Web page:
Conventional field erection (including panelized methodologies) in many instances will remain both competitive and preferred when compared with modular manufactured approaches. The modular option comes into fair consideration when one or more key parameters invite its eligibility:

  • Weather limitations—Weather in many locations offers seasonal or even continuous impact on the building process. Excessively wet, cold, or hot environments often have limited construction seasons that must rely upon fabrication time management techniques to assure maximum construction effectiveness in limited seasonal windows. The ability to effect weather-enclosed environments quickly can either shorten the overall construction period or allow interior activities to occur when exterior conditions are substandard.
  • Labor cost or availability—In many urban areas labor costs are high due to the protective nature of trade organizations or to the limited supply of adequate workforce. Modular manufacturing can offer the opportunity to conduct a meaningful portion of the construction in more competitive labor markets using sheltered, assembly line techniques, thus allowing task-skilled fabricators to conduct much of the building process without formal construction-trade training and apprenticeship.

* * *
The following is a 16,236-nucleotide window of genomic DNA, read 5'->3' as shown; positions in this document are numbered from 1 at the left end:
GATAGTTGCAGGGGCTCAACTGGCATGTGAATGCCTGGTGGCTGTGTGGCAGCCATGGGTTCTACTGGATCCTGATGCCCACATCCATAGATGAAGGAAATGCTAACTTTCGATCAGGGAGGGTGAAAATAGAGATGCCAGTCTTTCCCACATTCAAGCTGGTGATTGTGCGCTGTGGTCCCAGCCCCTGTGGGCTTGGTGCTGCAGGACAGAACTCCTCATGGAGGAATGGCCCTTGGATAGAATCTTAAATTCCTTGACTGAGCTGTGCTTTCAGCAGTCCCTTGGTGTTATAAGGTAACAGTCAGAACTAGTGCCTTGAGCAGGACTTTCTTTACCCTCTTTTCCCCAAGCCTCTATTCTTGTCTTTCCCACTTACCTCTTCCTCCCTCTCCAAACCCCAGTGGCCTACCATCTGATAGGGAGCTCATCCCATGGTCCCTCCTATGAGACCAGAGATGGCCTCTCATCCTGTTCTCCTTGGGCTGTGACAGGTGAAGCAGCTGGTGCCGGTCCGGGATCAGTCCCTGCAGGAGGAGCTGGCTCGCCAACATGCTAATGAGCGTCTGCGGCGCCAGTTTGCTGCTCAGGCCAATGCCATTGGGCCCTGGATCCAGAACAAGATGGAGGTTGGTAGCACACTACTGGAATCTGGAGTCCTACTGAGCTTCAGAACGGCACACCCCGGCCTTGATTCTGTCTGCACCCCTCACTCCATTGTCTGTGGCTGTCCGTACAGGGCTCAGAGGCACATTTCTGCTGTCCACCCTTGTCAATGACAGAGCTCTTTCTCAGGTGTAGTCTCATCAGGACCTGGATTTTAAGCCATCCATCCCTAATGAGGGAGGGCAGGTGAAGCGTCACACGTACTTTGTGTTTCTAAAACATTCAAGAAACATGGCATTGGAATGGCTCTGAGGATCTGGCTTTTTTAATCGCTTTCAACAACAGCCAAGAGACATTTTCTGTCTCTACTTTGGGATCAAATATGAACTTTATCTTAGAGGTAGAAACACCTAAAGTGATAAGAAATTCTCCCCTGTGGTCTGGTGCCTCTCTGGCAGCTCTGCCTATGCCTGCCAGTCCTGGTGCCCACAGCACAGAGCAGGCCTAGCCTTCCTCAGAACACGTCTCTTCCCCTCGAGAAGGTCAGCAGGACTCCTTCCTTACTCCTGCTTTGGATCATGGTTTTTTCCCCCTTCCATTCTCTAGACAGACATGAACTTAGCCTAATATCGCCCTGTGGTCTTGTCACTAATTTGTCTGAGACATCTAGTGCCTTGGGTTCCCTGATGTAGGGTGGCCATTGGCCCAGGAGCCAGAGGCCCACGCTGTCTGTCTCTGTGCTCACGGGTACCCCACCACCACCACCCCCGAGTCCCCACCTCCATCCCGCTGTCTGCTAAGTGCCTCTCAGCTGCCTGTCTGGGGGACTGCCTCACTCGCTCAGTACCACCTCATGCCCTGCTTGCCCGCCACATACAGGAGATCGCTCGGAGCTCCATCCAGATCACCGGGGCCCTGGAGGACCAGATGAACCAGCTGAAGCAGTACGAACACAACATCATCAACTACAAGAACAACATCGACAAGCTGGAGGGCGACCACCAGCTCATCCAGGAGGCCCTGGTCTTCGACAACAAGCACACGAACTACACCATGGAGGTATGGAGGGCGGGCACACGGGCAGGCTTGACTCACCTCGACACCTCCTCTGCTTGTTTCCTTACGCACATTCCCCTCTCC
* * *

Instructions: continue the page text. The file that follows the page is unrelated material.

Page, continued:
• Speed of erection—Independent of the seasonal consideration, modular fabrication can also shorten the “on-site” fabrication time by transferring much of it to the factory environment (where often it can be implemented in quicker, less weather-dependent, and even “round-the-clock” fabrication processes.
  • Area of work—Sites with infrastructure limitations, hostile environments, an absence of mobilization room, or rough topographic conditions are all candidate sites for modular fabrication. While transport access to the site will remain critical (generally by overland but occasionally by barge or helicopter), the modular assembly process on site can often be effected in compact areas with limited debris challenges and quick physical outcomes.